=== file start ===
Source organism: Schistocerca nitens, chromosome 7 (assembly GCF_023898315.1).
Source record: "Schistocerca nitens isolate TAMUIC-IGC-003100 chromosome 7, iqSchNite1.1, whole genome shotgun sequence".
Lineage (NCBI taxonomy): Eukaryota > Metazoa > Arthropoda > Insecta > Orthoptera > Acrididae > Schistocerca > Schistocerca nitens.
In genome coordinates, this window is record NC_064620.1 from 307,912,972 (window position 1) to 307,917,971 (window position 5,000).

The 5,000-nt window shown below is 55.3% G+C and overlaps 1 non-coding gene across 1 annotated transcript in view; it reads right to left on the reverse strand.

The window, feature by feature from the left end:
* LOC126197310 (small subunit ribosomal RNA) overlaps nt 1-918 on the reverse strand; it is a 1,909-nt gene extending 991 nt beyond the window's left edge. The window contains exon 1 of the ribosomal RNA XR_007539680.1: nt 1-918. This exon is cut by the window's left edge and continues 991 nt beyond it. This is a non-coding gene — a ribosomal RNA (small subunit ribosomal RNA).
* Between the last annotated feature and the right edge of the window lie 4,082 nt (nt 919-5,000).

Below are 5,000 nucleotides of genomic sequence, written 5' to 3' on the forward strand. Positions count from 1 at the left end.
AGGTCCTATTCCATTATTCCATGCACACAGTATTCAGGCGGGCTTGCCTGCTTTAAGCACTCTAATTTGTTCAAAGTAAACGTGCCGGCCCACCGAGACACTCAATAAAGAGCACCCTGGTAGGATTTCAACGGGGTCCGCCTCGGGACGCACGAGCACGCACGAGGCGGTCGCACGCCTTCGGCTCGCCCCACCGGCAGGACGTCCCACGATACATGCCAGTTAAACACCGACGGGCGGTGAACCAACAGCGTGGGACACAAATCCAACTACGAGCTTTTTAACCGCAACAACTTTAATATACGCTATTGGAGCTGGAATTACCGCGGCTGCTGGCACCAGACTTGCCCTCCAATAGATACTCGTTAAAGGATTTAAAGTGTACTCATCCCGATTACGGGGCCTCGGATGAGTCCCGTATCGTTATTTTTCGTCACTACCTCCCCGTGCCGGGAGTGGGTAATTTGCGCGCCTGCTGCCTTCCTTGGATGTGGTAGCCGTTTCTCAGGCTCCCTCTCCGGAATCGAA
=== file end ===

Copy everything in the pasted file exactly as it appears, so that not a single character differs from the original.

Source organism: Schistocerca nitens, chromosome 7 (assembly GCF_023898315.1).
Source record: "Schistocerca nitens isolate TAMUIC-IGC-003100 chromosome 7, iqSchNite1.1, whole genome shotgun sequence".
Lineage (NCBI taxonomy): Eukaryota > Metazoa > Arthropoda > Insecta > Orthoptera > Acrididae > Schistocerca > Schistocerca nitens.
In genome coordinates, this window is record NC_064620.1 from 307,912,972 (window position 1) to 307,917,971 (window position 5,000).

The 5,000-nt window shown below is 55.3% G+C and overlaps 1 non-coding gene across 1 annotated transcript in view; it reads right to left on the reverse strand.

The window, feature by feature from the left end:
* LOC126197310 (small subunit ribosomal RNA) overlaps nt 1-918 on the reverse strand; it is a 1,909-nt gene extending 991 nt beyond the window's left edge. The window contains exon 1 of the ribosomal RNA XR_007539680.1: nt 1-918. This exon is cut by the window's left edge and continues 991 nt beyond it. This is a non-coding gene — a ribosomal RNA (small subunit ribosomal RNA).
* Between the last annotated feature and the right edge of the window lie 4,082 nt (nt 919-5,000).

Below are 5,000 nucleotides of genomic sequence, written 5' to 3' on the forward strand. Positions count from 1 at the left end.
AGGTCCTATTCCATTATTCCATGCACACAGTATTCAGGCGGGCTTGCCTGCTTTAAGCACTCTAATTTGTTCAAAGTAAACGTGCCGGCCCACCGAGACACTCAATAAAGAGCACCCTGGTAGGATTTCAACGGGGTCCGCCTCGGGACGCACGAGCACGCACGAGGCGGTCGCACGCCTTCGGCTCGCCCCACCGGCAGGACGTCCCACGATACATGCCAGTTAAACACCGACGGGCGGTGAACCAACAGCGTGGGACACAAATCCAACTACGAGCTTTTTAACCGCAACAACTTTAATATACGCTATTGGAGCTGGAATTACCGCGGCTGCTGGCACCAGACTTGCCCTCCAATAGATACTCGTTAAAGGATTTAAAGTGTACTCATCCCGATTACGGGGCCTCGGATGAGTCCCGTATCGTTATTTTTCGTCACTACCTCCCCGTGCCGGGAGTGGGTAATTTGCGCGCCTGCTGCCTTCCTTGGATGTGGTAGCCGTTTCTCAGGCTCCCTCTCCGGAATCGAA